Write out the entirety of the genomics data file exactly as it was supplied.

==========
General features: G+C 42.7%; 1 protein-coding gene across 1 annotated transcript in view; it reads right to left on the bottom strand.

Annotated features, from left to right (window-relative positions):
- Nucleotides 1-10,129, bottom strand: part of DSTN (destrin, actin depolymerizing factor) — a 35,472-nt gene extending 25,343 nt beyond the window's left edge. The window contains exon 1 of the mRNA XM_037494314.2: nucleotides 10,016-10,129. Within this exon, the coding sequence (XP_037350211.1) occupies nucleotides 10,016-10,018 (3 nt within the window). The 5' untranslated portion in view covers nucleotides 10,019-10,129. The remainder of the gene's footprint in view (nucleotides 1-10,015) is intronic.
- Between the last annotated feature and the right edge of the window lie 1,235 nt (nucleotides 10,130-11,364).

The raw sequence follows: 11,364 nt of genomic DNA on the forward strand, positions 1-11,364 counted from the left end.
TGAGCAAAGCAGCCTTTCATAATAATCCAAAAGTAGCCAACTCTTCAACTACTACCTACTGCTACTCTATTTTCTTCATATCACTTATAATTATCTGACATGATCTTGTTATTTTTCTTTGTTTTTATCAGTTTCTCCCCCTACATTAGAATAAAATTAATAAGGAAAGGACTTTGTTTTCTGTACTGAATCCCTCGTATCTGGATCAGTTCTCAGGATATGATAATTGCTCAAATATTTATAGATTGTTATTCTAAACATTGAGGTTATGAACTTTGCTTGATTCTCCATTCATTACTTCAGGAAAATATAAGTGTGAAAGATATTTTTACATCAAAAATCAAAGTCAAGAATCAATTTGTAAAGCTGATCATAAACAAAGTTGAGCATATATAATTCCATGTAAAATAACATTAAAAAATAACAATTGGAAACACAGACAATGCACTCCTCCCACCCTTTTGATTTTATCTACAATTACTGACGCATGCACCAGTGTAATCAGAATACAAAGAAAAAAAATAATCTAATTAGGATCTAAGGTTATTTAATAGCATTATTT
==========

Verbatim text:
General features: G+C 42.7%; 1 protein-coding gene across 1 annotated transcript in view; it reads right to left on the bottom strand.

Annotated features, from left to right (window-relative positions):
- Nucleotides 1-10,129, bottom strand: part of DSTN (destrin, actin depolymerizing factor) — a 35,472-nt gene extending 25,343 nt beyond the window's left edge. The window contains exon 1 of the mRNA XM_037494314.2: nucleotides 10,016-10,129. Within this exon, the coding sequence (XP_037350211.1) occupies nucleotides 10,016-10,018 (3 nt within the window). The 5' untranslated portion in view covers nucleotides 10,019-10,129. The remainder of the gene's footprint in view (nucleotides 1-10,015) is intronic.
- Between the last annotated feature and the right edge of the window lie 1,235 nt (nucleotides 10,130-11,364).

The raw sequence follows: 11,364 nt of genomic DNA on the forward strand, positions 1-11,364 counted from the left end.
TGAGCAAAGCAGCCTTTCATAATAATCCAAAAGTAGCCAACTCTTCAACTACTACCTACTGCTACTCTATTTTCTTCATATCACTTATAATTATCTGACATGATCTTGTTATTTTTCTTTGTTTTTATCAGTTTCTCCCCCTACATTAGAATAAAATTAATAAGGAAAGGACTTTGTTTTCTGTACTGAATCCCTCGTATCTGGATCAGTTCTCAGGATATGATAATTGCTCAAATATTTATAGATTGTTATTCTAAACATTGAGGTTATGAACTTTGCTTGATTCTCCATTCATTACTTCAGGAAAATATAAGTGTGAAAGATATTTTTACATCAAAAATCAAAGTCAAGAATCAATTTGTAAAGCTGATCATAAACAAAGTTGAGCATATATAATTCCATGTAAAATAACATTAAAAAATAACAATTGGAAACACAGACAATGCACTCCTCCCACCCTTTTGATTTTATCTACAATTACTGACGCATGCACCAGTGTAATCAGAATACAAAGAAAAAAAATAATCTAATTAGGATCTAAGGTTATTTAATAGCATTATTT